Our family recently spent two weeks touring Tasmania in a motorhome. This was a brilliant way to have an adventure as we were able to see most of the main attractions in Tasmania. It was, in fact, the Christmas present for the children who each opened a present on Christmas day that included a travel journal and plane tickets.
Naturally, when we arrived in Hobart one day at lunchtime, we just HAD to go to the oldest pub in Australia. Established in 1807 the Hope and Anchor Tavern has had an interesting history. It was renovated in 2004 to reflect its past, and includes a huge range of historical implements such as farming equipment, old paintings, and gorgeous flocking wallpaper. The décor was perfectly appropriate for the history of the pub, even with the deer head mounted over a real fireplace that was completed by a set of ancient bellows.
Beer: We had the Captain Bligh’s beer, which was an excellent example of an IPA. It was malty with a solid hop-flower aftertaste. Almost floral in its aroma.
Starter: We ordered a half dozen of natural oysters for a starter. They were displayed simply on salt with a slice of lemon and these oysters needed no other embellishment. They were so fresh, right off the Hobart docks presumably, the perfect oyster, just how you imagine they ought to taste. In fact, the whole of Tasmania is oyster heaven. We continually drove past oyster farms advertising them for $9/dozen, which just seems like a steal when compared to Sydney prices. We declined to resist and just had them every day.
Meal: I ordered the open steak sandwich while Bismarck had the traditional parma. The kids meals included icecream, and the four kids had steak & chips, chicken & chips, calamari & chips and pasta. My ‘open’ steak sandwich was beautifully presented with a side of chips in one of those trendy tiny chip fryers. The bread was a Turkish style bread, and, in the only odd part of the meal, was presented with the top underneath the base, so the whole sandwich was piled up on two pieces of bread. If this is a new trend in food presentation, it’s awkward. Does one eat it with both breads together as an extended base? Or does one attempt to slide the lowest piece of bread out from the bottom to then place on top and create a more traditional sandwich; bread, filling, bread?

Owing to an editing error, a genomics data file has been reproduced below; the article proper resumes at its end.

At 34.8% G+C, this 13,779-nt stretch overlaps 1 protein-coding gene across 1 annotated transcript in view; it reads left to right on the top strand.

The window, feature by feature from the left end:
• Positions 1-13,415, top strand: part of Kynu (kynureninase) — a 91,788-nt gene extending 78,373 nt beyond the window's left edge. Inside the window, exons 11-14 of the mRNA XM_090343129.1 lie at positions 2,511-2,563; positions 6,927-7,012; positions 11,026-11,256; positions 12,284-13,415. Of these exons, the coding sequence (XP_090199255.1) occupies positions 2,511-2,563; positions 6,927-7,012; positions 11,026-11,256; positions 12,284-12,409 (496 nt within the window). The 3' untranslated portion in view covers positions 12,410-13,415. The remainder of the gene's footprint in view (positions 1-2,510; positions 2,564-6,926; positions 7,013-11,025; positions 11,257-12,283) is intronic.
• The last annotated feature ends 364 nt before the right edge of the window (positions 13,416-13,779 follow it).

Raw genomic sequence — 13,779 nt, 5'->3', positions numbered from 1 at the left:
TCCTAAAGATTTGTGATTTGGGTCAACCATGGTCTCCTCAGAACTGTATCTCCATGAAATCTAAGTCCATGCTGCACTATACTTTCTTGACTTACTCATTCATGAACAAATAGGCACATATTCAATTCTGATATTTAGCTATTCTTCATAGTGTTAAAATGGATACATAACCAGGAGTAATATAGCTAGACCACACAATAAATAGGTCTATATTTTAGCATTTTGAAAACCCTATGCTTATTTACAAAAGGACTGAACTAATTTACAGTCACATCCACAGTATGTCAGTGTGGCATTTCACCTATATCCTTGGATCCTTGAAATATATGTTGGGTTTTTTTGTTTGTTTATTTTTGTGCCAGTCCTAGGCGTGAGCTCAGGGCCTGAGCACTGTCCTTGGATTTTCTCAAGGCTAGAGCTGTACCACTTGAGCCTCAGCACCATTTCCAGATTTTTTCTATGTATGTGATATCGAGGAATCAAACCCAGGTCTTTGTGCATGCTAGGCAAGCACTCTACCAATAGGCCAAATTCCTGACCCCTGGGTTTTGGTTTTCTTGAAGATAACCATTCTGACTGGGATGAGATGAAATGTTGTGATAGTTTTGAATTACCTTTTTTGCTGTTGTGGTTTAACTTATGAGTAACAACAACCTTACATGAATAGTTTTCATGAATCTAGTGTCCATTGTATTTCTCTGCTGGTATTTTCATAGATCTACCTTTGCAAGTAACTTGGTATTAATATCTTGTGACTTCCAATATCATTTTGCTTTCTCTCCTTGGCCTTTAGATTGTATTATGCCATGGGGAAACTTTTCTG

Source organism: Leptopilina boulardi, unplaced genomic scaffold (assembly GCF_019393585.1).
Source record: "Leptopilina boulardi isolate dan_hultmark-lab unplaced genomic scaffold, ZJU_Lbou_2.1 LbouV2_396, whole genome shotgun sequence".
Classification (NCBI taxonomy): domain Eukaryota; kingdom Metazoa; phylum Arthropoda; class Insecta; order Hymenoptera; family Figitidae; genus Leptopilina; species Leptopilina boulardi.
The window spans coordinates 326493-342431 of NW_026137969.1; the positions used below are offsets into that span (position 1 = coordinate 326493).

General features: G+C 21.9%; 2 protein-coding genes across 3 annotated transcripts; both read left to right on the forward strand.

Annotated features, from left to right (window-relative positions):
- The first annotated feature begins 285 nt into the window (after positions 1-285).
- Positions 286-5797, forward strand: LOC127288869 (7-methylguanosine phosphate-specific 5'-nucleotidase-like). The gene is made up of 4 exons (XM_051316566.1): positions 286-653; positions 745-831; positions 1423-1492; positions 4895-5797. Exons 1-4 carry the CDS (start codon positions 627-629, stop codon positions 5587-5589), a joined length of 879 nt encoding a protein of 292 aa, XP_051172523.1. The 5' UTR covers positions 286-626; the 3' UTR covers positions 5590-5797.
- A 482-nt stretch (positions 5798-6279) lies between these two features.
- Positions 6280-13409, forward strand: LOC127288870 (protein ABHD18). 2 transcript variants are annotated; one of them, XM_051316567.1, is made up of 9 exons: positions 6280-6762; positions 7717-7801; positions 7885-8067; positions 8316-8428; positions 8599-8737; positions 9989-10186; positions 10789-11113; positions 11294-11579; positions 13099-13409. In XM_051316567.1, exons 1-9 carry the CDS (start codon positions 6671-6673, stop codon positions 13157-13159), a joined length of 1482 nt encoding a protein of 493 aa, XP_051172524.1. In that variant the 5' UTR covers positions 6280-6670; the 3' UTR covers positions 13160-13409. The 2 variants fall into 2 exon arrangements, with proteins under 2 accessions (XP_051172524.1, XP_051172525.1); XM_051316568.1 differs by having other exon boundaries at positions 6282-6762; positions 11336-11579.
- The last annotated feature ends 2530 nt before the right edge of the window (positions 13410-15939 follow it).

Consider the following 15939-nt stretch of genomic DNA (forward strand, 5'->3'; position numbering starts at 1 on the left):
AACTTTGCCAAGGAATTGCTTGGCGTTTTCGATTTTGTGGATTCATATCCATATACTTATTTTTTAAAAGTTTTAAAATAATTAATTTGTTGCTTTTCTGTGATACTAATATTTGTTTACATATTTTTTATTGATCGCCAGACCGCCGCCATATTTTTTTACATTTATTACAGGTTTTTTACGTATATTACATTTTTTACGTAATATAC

Regardless, the filling was brilliant. Crispy bacon, a perfectly fried egg with runny yolk, loads of salad, thin steak cooked just right. Onion jam held it together and a drizzle of mayo across the top meant that there was plenty of juicy sauces to soak into the bread.
Bismarck enjoyed the parma saying that the schnitzel was crumbed with good flavours, the sauce was made from real tomatoes and the cheese was plentiful and grilled to golden glory. The dish came with fries and plenty of salad and was well presented.
Service: The pub was unprepared to have deal with two big families on a Tuesday lunchtime. We had to seat ourselves, and I did wonder if the service was going to be forgetful and disorganised. However, they soon came to the party and were really helpful once we were settled. The staff quickly sorted us with drinks, and food orders were done just as we required them. At the end of the meal when the kid’s ice creams came, I said to the waiter that the kids could only have them if they were seated properly (winks). The kids immediately stopped slouching, sat up properly and the waiter smiled and withheld the ice cream for those few who were tardy.
In summary, it was a lovely lunch in a location that appealed to our interest in history. It would be a great place to spend a rainy winter afternoon, snuggled up by the fire with good beer and friendly company.